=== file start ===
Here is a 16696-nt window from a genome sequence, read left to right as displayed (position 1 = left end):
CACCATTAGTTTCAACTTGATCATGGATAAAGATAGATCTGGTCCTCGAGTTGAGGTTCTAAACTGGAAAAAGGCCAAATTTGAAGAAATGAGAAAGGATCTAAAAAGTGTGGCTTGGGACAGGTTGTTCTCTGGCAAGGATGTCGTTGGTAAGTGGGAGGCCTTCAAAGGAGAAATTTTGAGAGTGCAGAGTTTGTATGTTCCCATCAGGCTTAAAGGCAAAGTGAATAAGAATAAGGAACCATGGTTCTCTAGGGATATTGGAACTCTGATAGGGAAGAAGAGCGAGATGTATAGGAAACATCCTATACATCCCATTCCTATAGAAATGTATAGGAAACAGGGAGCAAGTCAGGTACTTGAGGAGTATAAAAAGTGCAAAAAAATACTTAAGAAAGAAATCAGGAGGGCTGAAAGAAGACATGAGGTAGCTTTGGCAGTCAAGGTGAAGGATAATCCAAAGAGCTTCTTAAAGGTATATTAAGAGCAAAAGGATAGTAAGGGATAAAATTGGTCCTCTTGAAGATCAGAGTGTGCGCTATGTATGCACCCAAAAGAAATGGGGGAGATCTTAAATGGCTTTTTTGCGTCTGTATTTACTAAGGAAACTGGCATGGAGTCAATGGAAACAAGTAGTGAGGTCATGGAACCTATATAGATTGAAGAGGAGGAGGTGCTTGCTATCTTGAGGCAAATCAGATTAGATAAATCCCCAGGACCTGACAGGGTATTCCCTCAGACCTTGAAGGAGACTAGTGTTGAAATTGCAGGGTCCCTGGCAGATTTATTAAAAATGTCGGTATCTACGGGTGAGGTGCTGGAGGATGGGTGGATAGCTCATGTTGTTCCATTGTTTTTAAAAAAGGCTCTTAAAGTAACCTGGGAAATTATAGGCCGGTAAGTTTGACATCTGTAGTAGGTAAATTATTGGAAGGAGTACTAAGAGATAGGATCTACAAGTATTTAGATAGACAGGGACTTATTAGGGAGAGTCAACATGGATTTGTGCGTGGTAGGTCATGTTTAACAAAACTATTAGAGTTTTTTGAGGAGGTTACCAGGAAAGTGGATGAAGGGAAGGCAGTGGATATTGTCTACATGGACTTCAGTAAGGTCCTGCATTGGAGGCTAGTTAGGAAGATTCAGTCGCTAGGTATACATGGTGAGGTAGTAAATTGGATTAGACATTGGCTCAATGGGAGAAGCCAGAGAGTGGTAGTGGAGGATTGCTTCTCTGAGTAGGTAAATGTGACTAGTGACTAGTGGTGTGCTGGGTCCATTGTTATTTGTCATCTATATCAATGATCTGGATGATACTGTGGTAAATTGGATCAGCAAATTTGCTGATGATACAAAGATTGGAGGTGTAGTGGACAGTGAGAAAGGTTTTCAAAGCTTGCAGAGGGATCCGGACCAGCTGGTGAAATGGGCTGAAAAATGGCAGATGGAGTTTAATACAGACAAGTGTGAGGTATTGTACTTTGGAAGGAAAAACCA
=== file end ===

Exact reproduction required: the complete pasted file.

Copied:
Here is a 16696-nt window from a genome sequence, read left to right as displayed (position 1 = left end):
CACCATTAGTTTCAACTTGATCATGGATAAAGATAGATCTGGTCCTCGAGTTGAGGTTCTAAACTGGAAAAAGGCCAAATTTGAAGAAATGAGAAAGGATCTAAAAAGTGTGGCTTGGGACAGGTTGTTCTCTGGCAAGGATGTCGTTGGTAAGTGGGAGGCCTTCAAAGGAGAAATTTTGAGAGTGCAGAGTTTGTATGTTCCCATCAGGCTTAAAGGCAAAGTGAATAAGAATAAGGAACCATGGTTCTCTAGGGATATTGGAACTCTGATAGGGAAGAAGAGCGAGATGTATAGGAAACATCCTATACATCCCATTCCTATAGAAATGTATAGGAAACAGGGAGCAAGTCAGGTACTTGAGGAGTATAAAAAGTGCAAAAAAATACTTAAGAAAGAAATCAGGAGGGCTGAAAGAAGACATGAGGTAGCTTTGGCAGTCAAGGTGAAGGATAATCCAAAGAGCTTCTTAAAGGTATATTAAGAGCAAAAGGATAGTAAGGGATAAAATTGGTCCTCTTGAAGATCAGAGTGTGCGCTATGTATGCACCCAAAAGAAATGGGGGAGATCTTAAATGGCTTTTTTGCGTCTGTATTTACTAAGGAAACTGGCATGGAGTCAATGGAAACAAGTAGTGAGGTCATGGAACCTATATAGATTGAAGAGGAGGAGGTGCTTGCTATCTTGAGGCAAATCAGATTAGATAAATCCCCAGGACCTGACAGGGTATTCCCTCAGACCTTGAAGGAGACTAGTGTTGAAATTGCAGGGTCCCTGGCAGATTTATTAAAAATGTCGGTATCTACGGGTGAGGTGCTGGAGGATGGGTGGATAGCTCATGTTGTTCCATTGTTTTTAAAAAAGGCTCTTAAAGTAACCTGGGAAATTATAGGCCGGTAAGTTTGACATCTGTAGTAGGTAAATTATTGGAAGGAGTACTAAGAGATAGGATCTACAAGTATTTAGATAGACAGGGACTTATTAGGGAGAGTCAACATGGATTTGTGCGTGGTAGGTCATGTTTAACAAAACTATTAGAGTTTTTTGAGGAGGTTACCAGGAAAGTGGATGAAGGGAAGGCAGTGGATATTGTCTACATGGACTTCAGTAAGGTCCTGCATTGGAGGCTAGTTAGGAAGATTCAGTCGCTAGGTATACATGGTGAGGTAGTAAATTGGATTAGACATTGGCTCAATGGGAGAAGCCAGAGAGTGGTAGTGGAGGATTGCTTCTCTGAGTAGGTAAATGTGACTAGTGACTAGTGGTGTGCTGGGTCCATTGTTATTTGTCATCTATATCAATGATCTGGATGATACTGTGGTAAATTGGATCAGCAAATTTGCTGATGATACAAAGATTGGAGGTGTAGTGGACAGTGAGAAAGGTTTTCAAAGCTTGCAGAGGGATCCGGACCAGCTGGTGAAATGGGCTGAAAAATGGCAGATGGAGTTTAATACAGACAAGTGTGAGGTATTGTACTTTGGAAGGAAAAACCA